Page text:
Clinton's Exercise In Public Diplomacy
ROBERT SIEGEL, host:
Secretary of State Hillary Clinton is taking her message, not only to officials, but to the people on her trip through Asia. On each stop, Secretary Clinton is making an effort to connect with the public. She's in South Korea now after leaving Indonesia earlier today. NPR's Michele Kelemen offers a glimpse in Clinton's public diplomacy.
Unidentified Woman #1: Hi! How are you today?
Unidentified Person: (Unintelligible)
(Soundbite of laughter)
MICHELE KELEMEN: The hosts of this popular Indonesian program may be stars to young Indonesians. But they seem to see Hillary Clinton as the real rock star. She went on the program called "Awesome" and chatted about U.S. policy in the Middle East and her favorite music.
Secretary HILLARY CLINTON (State Department): You know for me, it's really the old standbys, like the Beatles and the Rolling Stones…
Unidentified Woman #3: Okay, okay.
Sec. CLINTON: …and I really, you know, very…
(Soundbite of applause)
Unidentified Woman #4: Oh gosh, gosh. Awesome.
(Soundbite of applause)
Sec. CLINTON: I don't feel so old.
KELEMEN: And that wasn't her only way of reaching out to people in the world's most populous Muslim nation. She also hit the streets in a crowded and poor part of Jakarta.
(Soundbite of crowd)
Secretary Clinton is walking through the neighborhood waving to people as they go by. She's learning a little bit about the U.S. aid projects in this neighborhood - recycling projects and clean water. This is part of her outreach to get out of the government ministry buildings, as she says, to talk to the people.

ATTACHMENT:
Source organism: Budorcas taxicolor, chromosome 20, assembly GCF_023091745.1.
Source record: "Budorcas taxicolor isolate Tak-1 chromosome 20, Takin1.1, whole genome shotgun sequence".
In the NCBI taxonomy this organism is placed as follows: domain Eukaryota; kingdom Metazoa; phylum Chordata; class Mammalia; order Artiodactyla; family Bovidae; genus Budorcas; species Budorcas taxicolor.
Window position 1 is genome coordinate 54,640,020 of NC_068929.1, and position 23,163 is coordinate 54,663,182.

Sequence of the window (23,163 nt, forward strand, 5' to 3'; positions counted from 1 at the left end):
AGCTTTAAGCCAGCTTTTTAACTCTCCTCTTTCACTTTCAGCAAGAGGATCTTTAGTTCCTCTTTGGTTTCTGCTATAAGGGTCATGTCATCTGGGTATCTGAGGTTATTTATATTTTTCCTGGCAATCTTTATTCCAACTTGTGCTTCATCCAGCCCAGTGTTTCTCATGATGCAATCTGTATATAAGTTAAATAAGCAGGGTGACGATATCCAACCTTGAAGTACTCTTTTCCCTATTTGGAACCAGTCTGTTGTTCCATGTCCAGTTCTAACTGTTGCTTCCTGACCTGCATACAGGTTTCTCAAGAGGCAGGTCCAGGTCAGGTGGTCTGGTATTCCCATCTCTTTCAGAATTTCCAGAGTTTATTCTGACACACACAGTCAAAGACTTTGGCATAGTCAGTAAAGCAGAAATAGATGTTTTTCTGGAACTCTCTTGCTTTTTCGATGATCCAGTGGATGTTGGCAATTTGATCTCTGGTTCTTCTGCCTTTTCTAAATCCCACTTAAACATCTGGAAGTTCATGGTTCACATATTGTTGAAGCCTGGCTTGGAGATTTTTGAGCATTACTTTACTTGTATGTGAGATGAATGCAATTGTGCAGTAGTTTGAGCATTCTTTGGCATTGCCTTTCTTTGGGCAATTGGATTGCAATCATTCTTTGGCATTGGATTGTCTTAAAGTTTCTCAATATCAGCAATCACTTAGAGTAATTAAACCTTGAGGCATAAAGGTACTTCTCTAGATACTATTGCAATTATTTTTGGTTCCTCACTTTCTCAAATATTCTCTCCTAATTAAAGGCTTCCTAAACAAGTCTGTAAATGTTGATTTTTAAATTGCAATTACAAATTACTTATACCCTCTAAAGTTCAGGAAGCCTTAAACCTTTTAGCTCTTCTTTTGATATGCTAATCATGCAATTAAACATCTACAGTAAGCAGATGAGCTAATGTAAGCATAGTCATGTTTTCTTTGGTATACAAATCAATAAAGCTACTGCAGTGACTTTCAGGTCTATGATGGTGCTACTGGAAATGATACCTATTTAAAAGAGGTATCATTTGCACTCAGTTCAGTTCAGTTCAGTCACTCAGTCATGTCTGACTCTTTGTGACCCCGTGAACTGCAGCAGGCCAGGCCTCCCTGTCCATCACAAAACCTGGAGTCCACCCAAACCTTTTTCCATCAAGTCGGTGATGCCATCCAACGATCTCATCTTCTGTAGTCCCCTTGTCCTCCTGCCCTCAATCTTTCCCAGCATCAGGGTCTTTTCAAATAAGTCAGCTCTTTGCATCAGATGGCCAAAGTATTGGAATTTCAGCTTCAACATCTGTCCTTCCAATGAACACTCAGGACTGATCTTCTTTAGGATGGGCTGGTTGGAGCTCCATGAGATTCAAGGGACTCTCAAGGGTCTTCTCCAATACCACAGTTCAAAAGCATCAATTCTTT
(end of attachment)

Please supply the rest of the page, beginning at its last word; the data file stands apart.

Sec. CLINTON: Yeah. Are you excited to be doing this work?
KELEMEN: She spoke to women using recycled materials to make handbags and crafts, learned about a water purification project and a women's health program - all funded by the U.S. government.
Sec. CLINTON: Hello.
Unidentified Crowd: Hello.
KELEMEN: She was clearly popular with this crowd, mainly because she represents a president who spent part of his childhood in Indonesia. Indonesian reporters who covered the U.S. election asked Clinton how she's managing to work with her former rival. She said she's surprised as anyone to get tapped for the job.
Sec. CLINTON: President Obama was very persuasive. In our conversation, when he did ask me, we have so many of the same views about what we should be doing in the world. And as we talked more and more, I became convinced that it would be an exciting and important opportunity to work with our new president. And to try to send a different message to the rest of the world about what America was doing and thinking.
KELEMEN: Her message in Indonesia and throughout Asia was that the U.S. doesn't want to be absent anymore in this part of the world. It wants to be present. She later told reporters on the plane that this is what diplomacy is all about - it's personal contact that will continue here in South Korea when she takes part in a town hall in the world's largest women's university.
Michele Kelemen, NPR News, Seoul.
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